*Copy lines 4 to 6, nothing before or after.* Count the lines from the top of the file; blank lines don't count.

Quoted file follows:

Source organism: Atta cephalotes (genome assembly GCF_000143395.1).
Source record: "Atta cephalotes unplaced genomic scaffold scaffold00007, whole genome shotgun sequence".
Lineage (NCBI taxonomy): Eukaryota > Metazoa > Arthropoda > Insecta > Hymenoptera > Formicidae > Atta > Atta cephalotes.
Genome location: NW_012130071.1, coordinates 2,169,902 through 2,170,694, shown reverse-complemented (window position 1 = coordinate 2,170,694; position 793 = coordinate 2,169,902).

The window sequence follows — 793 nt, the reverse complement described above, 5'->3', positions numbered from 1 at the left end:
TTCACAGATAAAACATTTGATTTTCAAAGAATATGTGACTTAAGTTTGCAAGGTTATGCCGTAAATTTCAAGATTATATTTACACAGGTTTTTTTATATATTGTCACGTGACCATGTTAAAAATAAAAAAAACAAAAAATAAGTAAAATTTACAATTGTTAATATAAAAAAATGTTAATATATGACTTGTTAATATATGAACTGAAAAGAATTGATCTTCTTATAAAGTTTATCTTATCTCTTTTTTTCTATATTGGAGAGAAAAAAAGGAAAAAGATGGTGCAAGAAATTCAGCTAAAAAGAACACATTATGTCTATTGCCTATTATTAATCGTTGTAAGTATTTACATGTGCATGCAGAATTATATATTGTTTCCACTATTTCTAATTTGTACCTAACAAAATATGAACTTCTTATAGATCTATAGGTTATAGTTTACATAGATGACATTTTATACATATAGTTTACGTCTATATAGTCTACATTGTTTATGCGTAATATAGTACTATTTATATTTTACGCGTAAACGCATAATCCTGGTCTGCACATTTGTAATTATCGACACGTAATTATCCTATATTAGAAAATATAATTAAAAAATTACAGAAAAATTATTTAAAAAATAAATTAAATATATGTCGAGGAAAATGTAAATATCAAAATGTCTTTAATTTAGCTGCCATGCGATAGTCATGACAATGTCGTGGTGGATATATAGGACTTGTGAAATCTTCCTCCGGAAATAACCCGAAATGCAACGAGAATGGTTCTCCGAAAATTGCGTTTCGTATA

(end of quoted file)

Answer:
Genome location: NW_012130071.1, coordinates 2,169,902 through 2,170,694, shown reverse-complemented (window position 1 = coordinate 2,170,694; position 793 = coordinate 2,169,902).

The window sequence follows — 793 nt, the reverse complement described above, 5'->3', positions numbered from 1 at the left end:
TTCACAGATAAAACATTTGATTTTCAAAGAATATGTGACTTAAGTTTGCAAGGTTATGCCGTAAATTTCAAGATTATATTTACACAGGTTTTTTTATATATTGTCACGTGACCATGTTAAAAATAAAAAAAACAAAAAATAAGTAAAATTTACAATTGTTAATATAAAAAAATGTTAATATATGACTTGTTAATATATGAACTGAAAAGAATTGATCTTCTTATAAAGTTTATCTTATCTCTTTTTTTCTATATTGGAGAGAAAAAAAGGAAAAAGATGGTGCAAGAAATTCAGCTAAAAAGAACACATTATGTCTATTGCCTATTATTAATCGTTGTAAGTATTTACATGTGCATGCAGAATTATATATTGTTTCCACTATTTCTAATTTGTACCTAACAAAATATGAACTTCTTATAGATCTATAGGTTATAGTTTACATAGATGACATTTTATACATATAGTTTACGTCTATATAGTCTACATTGTTTATGCGTAATATAGTACTATTTATATTTTACGCGTAAACGCATAATCCTGGTCTGCACATTTGTAATTATCGACACGTAATTATCCTATATTAGAAAATATAATTAAAAAATTACAGAAAAATTATTTAAAAAATAAATTAAATATATGTCGAGGAAAATGTAAATATCAAAATGTCTTTAATTTAGCTGCCATGCGATAGTCATGACAATGTCGTGGTGGATATATAGGACTTGTGAAATCTTCCTCCGGAAATAACCCGAAATGCAACGAGAATGGTTCTCCGAAAATTGCGTTTCGTATA